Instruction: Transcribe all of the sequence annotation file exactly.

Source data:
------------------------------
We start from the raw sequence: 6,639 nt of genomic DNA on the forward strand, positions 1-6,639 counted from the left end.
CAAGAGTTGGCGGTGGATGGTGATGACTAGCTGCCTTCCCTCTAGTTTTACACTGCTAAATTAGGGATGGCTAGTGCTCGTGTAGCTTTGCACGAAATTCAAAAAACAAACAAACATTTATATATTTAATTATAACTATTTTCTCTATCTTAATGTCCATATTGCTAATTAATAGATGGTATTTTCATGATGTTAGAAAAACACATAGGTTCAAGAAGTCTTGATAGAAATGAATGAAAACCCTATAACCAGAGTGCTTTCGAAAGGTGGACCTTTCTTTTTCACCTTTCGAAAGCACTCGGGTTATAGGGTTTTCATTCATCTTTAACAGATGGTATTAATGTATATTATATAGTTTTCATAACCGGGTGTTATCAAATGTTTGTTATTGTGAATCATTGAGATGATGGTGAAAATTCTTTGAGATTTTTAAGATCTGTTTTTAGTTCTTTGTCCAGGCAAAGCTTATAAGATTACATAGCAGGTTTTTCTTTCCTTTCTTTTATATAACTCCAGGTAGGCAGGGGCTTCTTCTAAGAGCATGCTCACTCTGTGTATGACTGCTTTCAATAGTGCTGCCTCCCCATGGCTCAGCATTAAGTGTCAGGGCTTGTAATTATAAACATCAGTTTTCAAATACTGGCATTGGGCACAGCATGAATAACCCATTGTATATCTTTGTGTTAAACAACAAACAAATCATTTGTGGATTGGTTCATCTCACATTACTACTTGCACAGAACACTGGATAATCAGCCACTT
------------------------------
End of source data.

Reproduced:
We start from the raw sequence: 6,639 nt of genomic DNA on the forward strand, positions 1-6,639 counted from the left end.
CAAGAGTTGGCGGTGGATGGTGATGACTAGCTGCCTTCCCTCTAGTTTTACACTGCTAAATTAGGGATGGCTAGTGCTCGTGTAGCTTTGCACGAAATTCAAAAAACAAACAAACATTTATATATTTAATTATAACTATTTTCTCTATCTTAATGTCCATATTGCTAATTAATAGATGGTATTTTCATGATGTTAGAAAAACACATAGGTTCAAGAAGTCTTGATAGAAATGAATGAAAACCCTATAACCAGAGTGCTTTCGAAAGGTGGACCTTTCTTTTTCACCTTTCGAAAGCACTCGGGTTATAGGGTTTTCATTCATCTTTAACAGATGGTATTAATGTATATTATATAGTTTTCATAACCGGGTGTTATCAAATGTTTGTTATTGTGAATCATTGAGATGATGGTGAAAATTCTTTGAGATTTTTAAGATCTGTTTTTAGTTCTTTGTCCAGGCAAAGCTTATAAGATTACATAGCAGGTTTTTCTTTCCTTTCTTTTATATAACTCCAGGTAGGCAGGGGCTTCTTCTAAGAGCATGCTCACTCTGTGTATGACTGCTTTCAATAGTGCTGCCTCCCCATGGCTCAGCATTAAGTGTCAGGGCTTGTAATTATAAACATCAGTTTTCAAATACTGGCATTGGGCACAGCATGAATAACCCATTGTATATCTTTGTGTTAAACAACAAACAAATCATTTGTGGATTGGTTCATCTCACATTACTACTTGCACAGAACACTGGATAATCAGCCACTT